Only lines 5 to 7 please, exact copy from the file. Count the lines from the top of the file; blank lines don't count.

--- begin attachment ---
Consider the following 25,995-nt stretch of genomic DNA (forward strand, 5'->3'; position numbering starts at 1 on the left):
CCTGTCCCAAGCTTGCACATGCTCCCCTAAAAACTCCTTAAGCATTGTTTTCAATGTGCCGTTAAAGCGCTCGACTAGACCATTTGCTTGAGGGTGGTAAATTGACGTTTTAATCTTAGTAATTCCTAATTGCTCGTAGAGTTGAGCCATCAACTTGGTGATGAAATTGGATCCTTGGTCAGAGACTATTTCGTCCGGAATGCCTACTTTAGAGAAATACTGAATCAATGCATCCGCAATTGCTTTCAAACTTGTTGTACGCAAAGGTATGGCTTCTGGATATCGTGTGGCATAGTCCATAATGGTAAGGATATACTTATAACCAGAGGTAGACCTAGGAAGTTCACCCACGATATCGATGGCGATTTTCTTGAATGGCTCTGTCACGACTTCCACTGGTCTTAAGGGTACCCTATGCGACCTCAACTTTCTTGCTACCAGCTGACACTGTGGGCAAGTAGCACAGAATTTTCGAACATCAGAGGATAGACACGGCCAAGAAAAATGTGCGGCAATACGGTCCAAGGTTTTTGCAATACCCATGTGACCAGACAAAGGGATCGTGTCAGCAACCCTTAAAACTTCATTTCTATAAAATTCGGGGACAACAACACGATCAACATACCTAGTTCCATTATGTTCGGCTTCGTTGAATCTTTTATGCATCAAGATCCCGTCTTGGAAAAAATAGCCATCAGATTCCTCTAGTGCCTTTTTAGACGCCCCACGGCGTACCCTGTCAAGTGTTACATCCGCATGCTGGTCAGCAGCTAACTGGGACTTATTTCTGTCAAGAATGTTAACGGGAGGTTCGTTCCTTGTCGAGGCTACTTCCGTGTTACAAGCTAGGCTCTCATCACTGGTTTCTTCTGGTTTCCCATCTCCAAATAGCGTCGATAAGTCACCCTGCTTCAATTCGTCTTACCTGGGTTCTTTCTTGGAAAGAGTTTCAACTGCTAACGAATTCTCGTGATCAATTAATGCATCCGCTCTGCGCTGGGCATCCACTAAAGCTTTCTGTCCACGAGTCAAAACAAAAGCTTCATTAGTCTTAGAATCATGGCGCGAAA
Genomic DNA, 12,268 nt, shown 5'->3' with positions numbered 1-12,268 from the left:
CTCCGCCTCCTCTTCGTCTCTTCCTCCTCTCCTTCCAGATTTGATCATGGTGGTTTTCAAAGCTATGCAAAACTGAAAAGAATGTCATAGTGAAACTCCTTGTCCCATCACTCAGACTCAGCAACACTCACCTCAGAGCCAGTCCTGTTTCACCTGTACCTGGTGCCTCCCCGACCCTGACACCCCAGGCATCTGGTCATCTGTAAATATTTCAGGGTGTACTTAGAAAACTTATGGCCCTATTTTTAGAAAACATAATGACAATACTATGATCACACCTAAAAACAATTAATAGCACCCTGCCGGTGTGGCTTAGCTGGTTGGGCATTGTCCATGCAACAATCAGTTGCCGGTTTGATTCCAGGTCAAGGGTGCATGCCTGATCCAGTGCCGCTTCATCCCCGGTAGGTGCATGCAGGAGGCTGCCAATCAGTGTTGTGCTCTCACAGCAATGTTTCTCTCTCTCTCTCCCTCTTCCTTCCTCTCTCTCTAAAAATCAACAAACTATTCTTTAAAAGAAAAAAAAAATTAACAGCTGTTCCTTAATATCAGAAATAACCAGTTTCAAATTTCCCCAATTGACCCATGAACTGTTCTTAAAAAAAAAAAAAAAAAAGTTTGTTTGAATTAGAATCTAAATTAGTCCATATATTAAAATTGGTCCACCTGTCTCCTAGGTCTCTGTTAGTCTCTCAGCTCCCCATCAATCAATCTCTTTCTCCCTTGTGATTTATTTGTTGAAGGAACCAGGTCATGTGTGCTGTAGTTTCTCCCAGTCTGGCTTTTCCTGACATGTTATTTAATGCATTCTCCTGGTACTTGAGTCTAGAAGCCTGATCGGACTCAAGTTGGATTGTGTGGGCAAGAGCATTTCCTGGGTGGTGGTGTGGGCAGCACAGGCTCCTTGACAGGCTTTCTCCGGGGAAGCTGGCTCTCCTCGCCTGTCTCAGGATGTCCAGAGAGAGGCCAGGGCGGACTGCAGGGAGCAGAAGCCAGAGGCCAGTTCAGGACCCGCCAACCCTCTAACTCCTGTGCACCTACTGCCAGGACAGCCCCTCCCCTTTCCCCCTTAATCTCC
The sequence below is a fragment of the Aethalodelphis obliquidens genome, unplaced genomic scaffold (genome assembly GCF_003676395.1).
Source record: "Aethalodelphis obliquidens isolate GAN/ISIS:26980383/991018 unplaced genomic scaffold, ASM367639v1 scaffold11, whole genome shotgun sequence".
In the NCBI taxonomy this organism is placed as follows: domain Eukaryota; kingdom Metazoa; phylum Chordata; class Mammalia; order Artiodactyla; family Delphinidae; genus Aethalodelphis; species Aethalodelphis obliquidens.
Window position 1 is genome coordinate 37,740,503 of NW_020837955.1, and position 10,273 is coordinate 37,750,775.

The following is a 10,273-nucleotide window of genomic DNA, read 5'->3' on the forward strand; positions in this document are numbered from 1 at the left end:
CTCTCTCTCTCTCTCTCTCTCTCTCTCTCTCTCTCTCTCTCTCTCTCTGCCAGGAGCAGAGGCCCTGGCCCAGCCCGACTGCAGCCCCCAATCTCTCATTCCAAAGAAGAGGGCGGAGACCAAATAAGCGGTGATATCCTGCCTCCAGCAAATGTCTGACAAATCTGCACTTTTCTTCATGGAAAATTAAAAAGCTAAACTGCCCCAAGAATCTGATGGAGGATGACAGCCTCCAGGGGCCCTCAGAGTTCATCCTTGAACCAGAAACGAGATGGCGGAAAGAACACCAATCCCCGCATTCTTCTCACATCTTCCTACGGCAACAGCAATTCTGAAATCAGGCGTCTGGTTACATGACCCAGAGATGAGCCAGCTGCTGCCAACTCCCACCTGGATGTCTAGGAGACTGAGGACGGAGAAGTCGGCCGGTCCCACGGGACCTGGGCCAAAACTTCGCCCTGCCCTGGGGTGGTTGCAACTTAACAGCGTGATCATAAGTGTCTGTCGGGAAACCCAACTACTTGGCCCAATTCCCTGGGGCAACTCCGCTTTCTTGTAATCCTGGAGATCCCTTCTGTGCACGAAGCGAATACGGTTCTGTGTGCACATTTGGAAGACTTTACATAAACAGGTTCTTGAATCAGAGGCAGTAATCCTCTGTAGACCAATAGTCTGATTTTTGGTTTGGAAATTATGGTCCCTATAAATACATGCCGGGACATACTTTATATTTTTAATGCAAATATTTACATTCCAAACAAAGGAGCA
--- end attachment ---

The sequence below is a fragment of the Aethalodelphis obliquidens genome, unplaced genomic scaffold (genome assembly GCF_003676395.1).
Source record: "Aethalodelphis obliquidens isolate GAN/ISIS:26980383/991018 unplaced genomic scaffold, ASM367639v1 scaffold11, whole genome shotgun sequence".
In the NCBI taxonomy this organism is placed as follows: domain Eukaryota; kingdom Metazoa; phylum Chordata; class Mammalia; order Artiodactyla; family Delphinidae; genus Aethalodelphis; species Aethalodelphis obliquidens.